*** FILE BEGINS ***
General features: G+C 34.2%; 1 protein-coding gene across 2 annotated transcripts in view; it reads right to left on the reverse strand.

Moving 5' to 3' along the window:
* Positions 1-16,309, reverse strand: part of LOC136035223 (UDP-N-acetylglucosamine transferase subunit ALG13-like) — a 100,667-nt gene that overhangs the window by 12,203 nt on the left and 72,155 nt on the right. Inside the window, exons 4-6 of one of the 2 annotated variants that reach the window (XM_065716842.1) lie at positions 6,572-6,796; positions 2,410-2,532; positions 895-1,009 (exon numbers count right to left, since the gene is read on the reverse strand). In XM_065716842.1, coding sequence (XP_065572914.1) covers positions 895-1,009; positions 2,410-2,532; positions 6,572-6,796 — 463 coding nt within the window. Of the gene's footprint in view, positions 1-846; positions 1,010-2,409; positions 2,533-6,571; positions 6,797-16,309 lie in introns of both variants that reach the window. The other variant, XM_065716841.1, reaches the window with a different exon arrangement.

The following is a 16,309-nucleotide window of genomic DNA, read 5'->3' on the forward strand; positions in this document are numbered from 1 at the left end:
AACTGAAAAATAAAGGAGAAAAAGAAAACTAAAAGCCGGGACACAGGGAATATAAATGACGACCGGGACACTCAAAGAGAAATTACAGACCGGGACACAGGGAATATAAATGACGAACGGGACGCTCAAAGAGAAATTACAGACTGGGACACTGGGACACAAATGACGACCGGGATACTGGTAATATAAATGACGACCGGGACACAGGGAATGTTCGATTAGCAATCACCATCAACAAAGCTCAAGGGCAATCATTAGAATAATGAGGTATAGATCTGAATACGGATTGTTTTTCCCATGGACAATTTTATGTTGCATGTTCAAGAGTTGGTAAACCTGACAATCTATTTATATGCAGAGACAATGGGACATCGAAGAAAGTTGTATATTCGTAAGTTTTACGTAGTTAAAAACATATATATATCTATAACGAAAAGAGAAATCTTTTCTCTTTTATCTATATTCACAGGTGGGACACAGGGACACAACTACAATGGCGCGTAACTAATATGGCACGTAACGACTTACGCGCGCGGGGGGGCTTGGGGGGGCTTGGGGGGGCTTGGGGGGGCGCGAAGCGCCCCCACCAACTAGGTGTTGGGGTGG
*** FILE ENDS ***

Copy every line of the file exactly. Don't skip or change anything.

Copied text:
General features: G+C 34.2%; 1 protein-coding gene across 2 annotated transcripts in view; it reads right to left on the reverse strand.

Moving 5' to 3' along the window:
* Positions 1-16,309, reverse strand: part of LOC136035223 (UDP-N-acetylglucosamine transferase subunit ALG13-like) — a 100,667-nt gene that overhangs the window by 12,203 nt on the left and 72,155 nt on the right. Inside the window, exons 4-6 of one of the 2 annotated variants that reach the window (XM_065716842.1) lie at positions 6,572-6,796; positions 2,410-2,532; positions 895-1,009 (exon numbers count right to left, since the gene is read on the reverse strand). In XM_065716842.1, coding sequence (XP_065572914.1) covers positions 895-1,009; positions 2,410-2,532; positions 6,572-6,796 — 463 coding nt within the window. Of the gene's footprint in view, positions 1-846; positions 1,010-2,409; positions 2,533-6,571; positions 6,797-16,309 lie in introns of both variants that reach the window. The other variant, XM_065716841.1, reaches the window with a different exon arrangement.

The following is a 16,309-nucleotide window of genomic DNA, read 5'->3' on the forward strand; positions in this document are numbered from 1 at the left end:
AACTGAAAAATAAAGGAGAAAAAGAAAACTAAAAGCCGGGACACAGGGAATATAAATGACGACCGGGACACTCAAAGAGAAATTACAGACCGGGACACAGGGAATATAAATGACGAACGGGACGCTCAAAGAGAAATTACAGACTGGGACACTGGGACACAAATGACGACCGGGATACTGGTAATATAAATGACGACCGGGACACAGGGAATGTTCGATTAGCAATCACCATCAACAAAGCTCAAGGGCAATCATTAGAATAATGAGGTATAGATCTGAATACGGATTGTTTTTCCCATGGACAATTTTATGTTGCATGTTCAAGAGTTGGTAAACCTGACAATCTATTTATATGCAGAGACAATGGGACATCGAAGAAAGTTGTATATTCGTAAGTTTTACGTAGTTAAAAACATATATATATCTATAACGAAAAGAGAAATCTTTTCTCTTTTATCTATATTCACAGGTGGGACACAGGGACACAACTACAATGGCGCGTAACTAATATGGCACGTAACGACTTACGCGCGCGGGGGGGCTTGGGGGGGCTTGGGGGGGCTTGGGGGGGCGCGAAGCGCCCCCACCAACTAGGTGTTGGGGTGG